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[liberationtech] What I've learned from Cryptocat

Gregory Maxwell gmaxwell at gmail.com
Mon Aug 6 18:31:46 PDT 2012


On Mon, Aug 6, 2012 at 8:51 PM, Jacob Appelbaum <jacob at appelbaum.net> wrote:
> Without a browser extension/plugin - there is little to no difference.

But is there one _with_ a browser extension/plugin?
Especially on a browser platform that gets transparent pushed upgrades?

I'm very skeptical.

I especially skeptical that this kind of claim is being made without
the context of the people being protected.  Perhaps depending on
Google not to cooperate with people who would kill you is reasonable
if you're in Iran... but matters are less clear if you are a political
enemy of a jurisdiction where they have a sizable legal presence.

Is the best solution we have to secure tools presenting practical
barriers to usage making sure that less secure tools are roughly as
hard to use?

Of course, I get it… The problem is that the user doesn't reasonable
have the free time to understand all the minutia of difference
security threat models and defenses, some which are quite subtle.   So
when you tell a user something is "secure" it damn well better be as
secure as we can make it, because people with their lives on the line
are inevitably going to make the wrong calls with respect to how much
security they need.

And I've experienced first hand people having bogus expectations of
cryptocat privacy and chat partners being unwilling to switch to OTR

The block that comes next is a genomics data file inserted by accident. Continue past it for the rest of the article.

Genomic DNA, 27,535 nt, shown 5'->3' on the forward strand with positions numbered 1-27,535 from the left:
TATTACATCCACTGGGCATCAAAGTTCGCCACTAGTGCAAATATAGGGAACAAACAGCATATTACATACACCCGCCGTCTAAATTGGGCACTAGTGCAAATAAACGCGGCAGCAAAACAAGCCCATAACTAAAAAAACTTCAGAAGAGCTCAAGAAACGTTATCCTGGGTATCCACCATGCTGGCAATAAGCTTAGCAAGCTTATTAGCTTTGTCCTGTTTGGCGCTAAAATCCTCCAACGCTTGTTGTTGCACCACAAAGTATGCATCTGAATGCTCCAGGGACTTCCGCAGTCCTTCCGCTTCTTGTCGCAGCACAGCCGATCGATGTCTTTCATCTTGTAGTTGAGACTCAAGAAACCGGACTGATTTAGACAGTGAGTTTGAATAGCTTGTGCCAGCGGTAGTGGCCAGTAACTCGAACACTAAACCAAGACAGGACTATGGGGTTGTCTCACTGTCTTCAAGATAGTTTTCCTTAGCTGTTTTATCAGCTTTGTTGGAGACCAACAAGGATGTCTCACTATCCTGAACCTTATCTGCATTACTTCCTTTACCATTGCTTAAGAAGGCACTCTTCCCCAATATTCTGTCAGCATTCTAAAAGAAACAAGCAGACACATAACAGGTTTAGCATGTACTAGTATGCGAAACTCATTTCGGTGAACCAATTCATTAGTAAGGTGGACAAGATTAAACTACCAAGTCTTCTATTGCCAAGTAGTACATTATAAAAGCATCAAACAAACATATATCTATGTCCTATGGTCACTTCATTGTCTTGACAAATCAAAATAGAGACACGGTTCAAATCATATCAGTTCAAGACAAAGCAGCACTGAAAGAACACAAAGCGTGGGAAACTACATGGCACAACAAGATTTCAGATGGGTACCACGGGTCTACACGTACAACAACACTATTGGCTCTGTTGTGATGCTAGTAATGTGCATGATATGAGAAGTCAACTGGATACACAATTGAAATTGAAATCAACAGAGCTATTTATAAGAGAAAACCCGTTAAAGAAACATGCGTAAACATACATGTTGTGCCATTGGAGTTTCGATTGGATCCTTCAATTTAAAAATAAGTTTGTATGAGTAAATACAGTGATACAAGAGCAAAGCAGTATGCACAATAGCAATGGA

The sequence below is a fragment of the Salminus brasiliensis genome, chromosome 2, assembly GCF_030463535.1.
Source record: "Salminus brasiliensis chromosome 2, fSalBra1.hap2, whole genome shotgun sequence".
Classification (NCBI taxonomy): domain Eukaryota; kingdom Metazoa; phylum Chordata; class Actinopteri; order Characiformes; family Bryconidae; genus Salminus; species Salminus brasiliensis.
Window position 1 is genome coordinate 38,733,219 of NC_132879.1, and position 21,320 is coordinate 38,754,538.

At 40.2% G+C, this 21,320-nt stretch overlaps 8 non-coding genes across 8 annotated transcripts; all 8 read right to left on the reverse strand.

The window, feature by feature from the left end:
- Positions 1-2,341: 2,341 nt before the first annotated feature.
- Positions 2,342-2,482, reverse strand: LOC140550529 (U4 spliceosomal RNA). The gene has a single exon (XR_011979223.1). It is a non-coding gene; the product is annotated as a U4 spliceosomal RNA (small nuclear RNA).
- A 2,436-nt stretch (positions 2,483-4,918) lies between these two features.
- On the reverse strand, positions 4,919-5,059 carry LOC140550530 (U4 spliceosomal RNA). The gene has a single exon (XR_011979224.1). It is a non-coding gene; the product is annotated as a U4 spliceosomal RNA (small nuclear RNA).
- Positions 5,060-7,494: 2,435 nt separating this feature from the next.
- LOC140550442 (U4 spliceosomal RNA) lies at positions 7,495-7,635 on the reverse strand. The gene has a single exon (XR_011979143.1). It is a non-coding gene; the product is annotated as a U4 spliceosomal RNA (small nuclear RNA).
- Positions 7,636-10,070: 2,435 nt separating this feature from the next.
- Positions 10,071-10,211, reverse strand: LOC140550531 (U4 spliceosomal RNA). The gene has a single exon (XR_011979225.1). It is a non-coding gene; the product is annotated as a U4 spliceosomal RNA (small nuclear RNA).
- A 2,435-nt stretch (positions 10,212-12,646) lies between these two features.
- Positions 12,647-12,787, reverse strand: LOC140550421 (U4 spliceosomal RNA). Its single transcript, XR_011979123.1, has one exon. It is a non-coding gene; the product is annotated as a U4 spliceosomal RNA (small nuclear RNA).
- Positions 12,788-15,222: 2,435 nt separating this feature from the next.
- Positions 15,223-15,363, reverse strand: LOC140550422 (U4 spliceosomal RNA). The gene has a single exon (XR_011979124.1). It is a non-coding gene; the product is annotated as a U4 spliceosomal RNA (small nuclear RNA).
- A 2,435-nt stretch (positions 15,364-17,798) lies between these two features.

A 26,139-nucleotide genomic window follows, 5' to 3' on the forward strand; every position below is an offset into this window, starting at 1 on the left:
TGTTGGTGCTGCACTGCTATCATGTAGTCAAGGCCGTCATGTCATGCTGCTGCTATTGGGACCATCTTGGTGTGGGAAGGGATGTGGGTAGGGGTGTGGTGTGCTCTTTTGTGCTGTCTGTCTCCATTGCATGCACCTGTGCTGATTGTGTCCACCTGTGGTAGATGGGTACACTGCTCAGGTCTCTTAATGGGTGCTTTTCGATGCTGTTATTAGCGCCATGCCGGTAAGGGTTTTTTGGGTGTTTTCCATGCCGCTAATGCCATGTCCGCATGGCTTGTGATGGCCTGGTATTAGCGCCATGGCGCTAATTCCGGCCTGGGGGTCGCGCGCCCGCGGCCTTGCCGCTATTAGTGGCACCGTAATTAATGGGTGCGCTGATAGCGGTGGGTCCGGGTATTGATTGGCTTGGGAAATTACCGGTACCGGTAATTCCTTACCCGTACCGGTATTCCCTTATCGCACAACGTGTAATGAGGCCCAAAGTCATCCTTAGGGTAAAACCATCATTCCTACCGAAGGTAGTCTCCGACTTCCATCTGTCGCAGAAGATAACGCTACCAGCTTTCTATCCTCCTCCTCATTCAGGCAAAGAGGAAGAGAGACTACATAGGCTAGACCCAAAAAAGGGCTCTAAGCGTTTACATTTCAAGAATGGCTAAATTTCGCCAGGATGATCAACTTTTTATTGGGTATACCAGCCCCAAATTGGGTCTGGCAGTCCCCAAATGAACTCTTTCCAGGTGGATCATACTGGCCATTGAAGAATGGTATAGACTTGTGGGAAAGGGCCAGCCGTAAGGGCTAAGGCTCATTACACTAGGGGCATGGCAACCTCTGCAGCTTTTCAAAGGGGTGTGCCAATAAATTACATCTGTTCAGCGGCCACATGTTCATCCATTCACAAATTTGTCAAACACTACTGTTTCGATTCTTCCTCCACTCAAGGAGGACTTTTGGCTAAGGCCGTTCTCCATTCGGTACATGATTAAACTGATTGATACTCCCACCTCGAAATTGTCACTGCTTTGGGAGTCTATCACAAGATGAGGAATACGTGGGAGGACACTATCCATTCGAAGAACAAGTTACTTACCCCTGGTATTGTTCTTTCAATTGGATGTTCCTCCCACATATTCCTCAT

instead.

But— there are millions and millions of people still using plaintext
chat, open to countless numbers of totally undetectable passive
observers. There are millions of people using facebook chat which is
now (according to the popular press) utilizing machine learning based
analysis to identify "criminal" discussions for reporting (and even if
now the reporting furthers human welfare, no one sane would assume it
would stop there forever). All of this insecure activity contributes
to corporate and government addiction to easy surveillance, an
addiction which will make eliminating the insecurity harder.

Tools that make improving security easy, even if they do an incomplete
job of it, can make a real improvement in the total welfare... but if
only they can be prevented from siphoning off activity which would use
the more secure tools.

My preferred method of addressing this concern is to simply hide all
mention of security / encryption, etc. if you're not able to provide a
state of the art solution.   Let casual users _think_ it's as insecure
as plain-text, because thats all you're able to really promise that it
is.  Users who know they need security and are willing to get it won't
get tempted away.

This advice might apply to the authors of tools like Mumble, which has
it's own entirely security unrelated use-cases... Unfortunately, I
don't know how you market a tool such as cryptocat and get people to
use it in the first place when it's major advantage is that it's on
average probably more secure than the alternatives.



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